Exact solvability below a prescribed energy.— The transfer matrix , the functions , and the scattering amplitude depend on the incidence angle and the wavenumber . A critical observation underlying the present study is that under a fairly simple condition on the potential, the Dyson series for the transfer matrix (5) truncates for wavenumbers not exceeding a critical value , i.e., energies . Furthermore, the same condition allows for an explicit solution of the integral equations yielding .

Consider a scattering potential such that

(13)

and let . Then in view of (7) and the fact that , we have

(14)

For the cases where , we can use this equation to show that for all . This together with (6) imply

(15)

Hence vanishes, and (5) implies

(16)

Next, we use (15) and (16) to show that

(17)

where denotes the Kronecker delta symbol, and stands for the zero operator acting in . This in turn allows for a straightforward calculation of . To see this, we express (9) and (11) in the form

(18)
(19)

Similarly to (10) and (12), the right-hand sides of these equations consist of terms obtained by applying operators of the form to functions belonging to . In light of (17), this implies . Using this relation in (10), (12), (18), and (19), we find

(20)
(21)
(22)
(23)

To obtain more explicit formulas for , we introduce and use (6), (14), and (16) to show that . Substituting this equation in (20) – (23) and using the result together with the identities, and , in (8), we obtain (4). This proves the following theorem.
Theorem 1 Let be a scattering potential satisfying (13). Then the first Born approximation provides the exact solution of its scattering problem whenever the wavenumber of the incident wave does not exceed .

This result is reminiscent of the notion of a quasi-exactly solvable potential turbiner (). The time-independent Schrödinger equation for such a potential can be solved to determine finitely many low-lying bound state energies and the corresponding eigenfunctions. The potentials fulfilling (13) may also be viewed as quasi-exactly solvable, because their scattering problem is exactly solvable for energies .

Perfect broadband unidirectional invisibility.— Consider the scattering of left- and right-incident waves with wavenumber by a potential satisfying (13), and suppose that . Then (4) holds, and (2) implies

(24)
(25)

According to (4) and (24), for all possible values of and provided that for . In other words this is a sufficient condition for the left-invisibility of whenever . For scattering potentials of physical interest, this condition is equivalent to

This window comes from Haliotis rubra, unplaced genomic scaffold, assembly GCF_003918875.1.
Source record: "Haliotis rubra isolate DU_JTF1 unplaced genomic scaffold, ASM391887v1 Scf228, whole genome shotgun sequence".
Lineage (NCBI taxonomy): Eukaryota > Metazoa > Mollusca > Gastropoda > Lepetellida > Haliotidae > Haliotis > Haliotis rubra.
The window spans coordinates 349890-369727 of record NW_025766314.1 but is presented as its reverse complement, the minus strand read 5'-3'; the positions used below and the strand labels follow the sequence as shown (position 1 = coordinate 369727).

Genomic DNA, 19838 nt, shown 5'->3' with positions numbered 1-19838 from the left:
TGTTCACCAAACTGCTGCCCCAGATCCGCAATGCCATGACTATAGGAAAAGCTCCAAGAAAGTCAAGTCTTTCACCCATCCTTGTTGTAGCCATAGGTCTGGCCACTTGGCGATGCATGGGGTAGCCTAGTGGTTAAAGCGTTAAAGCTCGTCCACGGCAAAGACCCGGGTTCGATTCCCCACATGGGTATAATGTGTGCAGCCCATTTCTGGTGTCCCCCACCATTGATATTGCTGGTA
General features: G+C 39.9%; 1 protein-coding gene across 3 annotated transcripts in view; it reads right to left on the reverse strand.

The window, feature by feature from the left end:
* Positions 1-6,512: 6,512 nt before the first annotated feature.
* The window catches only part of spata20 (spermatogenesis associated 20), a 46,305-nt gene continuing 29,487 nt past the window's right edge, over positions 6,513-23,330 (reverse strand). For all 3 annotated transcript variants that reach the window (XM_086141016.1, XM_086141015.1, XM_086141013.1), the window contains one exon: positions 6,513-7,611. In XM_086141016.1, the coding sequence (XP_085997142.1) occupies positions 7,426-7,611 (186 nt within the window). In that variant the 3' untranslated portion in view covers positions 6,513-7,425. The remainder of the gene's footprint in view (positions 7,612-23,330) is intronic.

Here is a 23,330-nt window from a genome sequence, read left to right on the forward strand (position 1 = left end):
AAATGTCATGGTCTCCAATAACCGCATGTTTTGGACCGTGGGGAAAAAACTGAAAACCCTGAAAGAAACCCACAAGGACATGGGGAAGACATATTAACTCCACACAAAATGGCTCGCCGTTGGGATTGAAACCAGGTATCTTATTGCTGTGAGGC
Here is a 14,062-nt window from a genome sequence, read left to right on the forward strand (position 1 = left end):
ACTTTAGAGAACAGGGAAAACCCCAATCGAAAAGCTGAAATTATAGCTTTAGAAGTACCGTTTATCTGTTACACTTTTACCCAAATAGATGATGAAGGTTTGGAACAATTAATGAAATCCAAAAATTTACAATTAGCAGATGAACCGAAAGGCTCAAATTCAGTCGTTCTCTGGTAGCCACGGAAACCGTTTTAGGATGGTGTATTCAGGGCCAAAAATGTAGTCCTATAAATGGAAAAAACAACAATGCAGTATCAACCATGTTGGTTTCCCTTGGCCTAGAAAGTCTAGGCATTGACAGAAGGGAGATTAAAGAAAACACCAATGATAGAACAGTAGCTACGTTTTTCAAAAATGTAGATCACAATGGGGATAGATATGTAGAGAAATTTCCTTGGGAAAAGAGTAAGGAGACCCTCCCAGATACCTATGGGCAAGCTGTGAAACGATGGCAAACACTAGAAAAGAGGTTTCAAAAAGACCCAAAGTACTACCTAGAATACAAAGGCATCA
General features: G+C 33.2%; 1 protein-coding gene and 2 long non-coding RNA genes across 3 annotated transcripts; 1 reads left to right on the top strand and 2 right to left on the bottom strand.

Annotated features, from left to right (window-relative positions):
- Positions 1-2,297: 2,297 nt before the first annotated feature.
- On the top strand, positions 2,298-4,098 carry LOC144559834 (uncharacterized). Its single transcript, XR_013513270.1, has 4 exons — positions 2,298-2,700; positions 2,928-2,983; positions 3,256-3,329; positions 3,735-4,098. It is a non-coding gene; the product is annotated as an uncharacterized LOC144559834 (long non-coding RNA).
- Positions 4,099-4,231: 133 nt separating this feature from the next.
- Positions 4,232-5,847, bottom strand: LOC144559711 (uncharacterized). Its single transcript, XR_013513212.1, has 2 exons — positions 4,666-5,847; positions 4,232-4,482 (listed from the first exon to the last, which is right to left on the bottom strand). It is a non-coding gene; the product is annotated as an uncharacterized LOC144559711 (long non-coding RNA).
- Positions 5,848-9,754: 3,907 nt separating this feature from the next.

(26)

where is the Fourier transform of with respect to . Similarly, we can use (25) to obtain the following sufficient condition for the right-invisibility of the potential for .

(27)

Because (26) and (27) do not coincide, there is a range of values of for which only one of these conditions holds. This suggests the possibility of achieving broadband unidirectional invisibility.

Suppose that (13) and (27) hold. Then (4) applies, and the potential is right-invisible for all and . To ensure that it is not left-invisible, we must determine values of within the interval and ranges of values of and for which , i.e., . Conditions (13) and (27) violate this inequality unless and . We have used these relations together with (2) to show that

and , where . Similarly, we find the following necessary conditions for unidirectional left-invisibility of : and

The following theorem summarizes our results on sufficient conditions for broadband unidirectional invisibility.
Theorem 2. A scattering potential is unidirectionally right- (respectively left-) invisible for wavenumbers , if it satisfies (13), (27), and

(28)

(respectively (13), (26), and for .)

Next, we recall that under multiplication of a function by a phase factor its Fourier transform changes to . This allows for expressing conditions appearing in the statement of Theorems 1 and 2 in terms of functions with vanishing Fourier transform with respect to or on the negative or positive - or -axes footnote1 (). To be more specific, let and be scattering potentials satisfying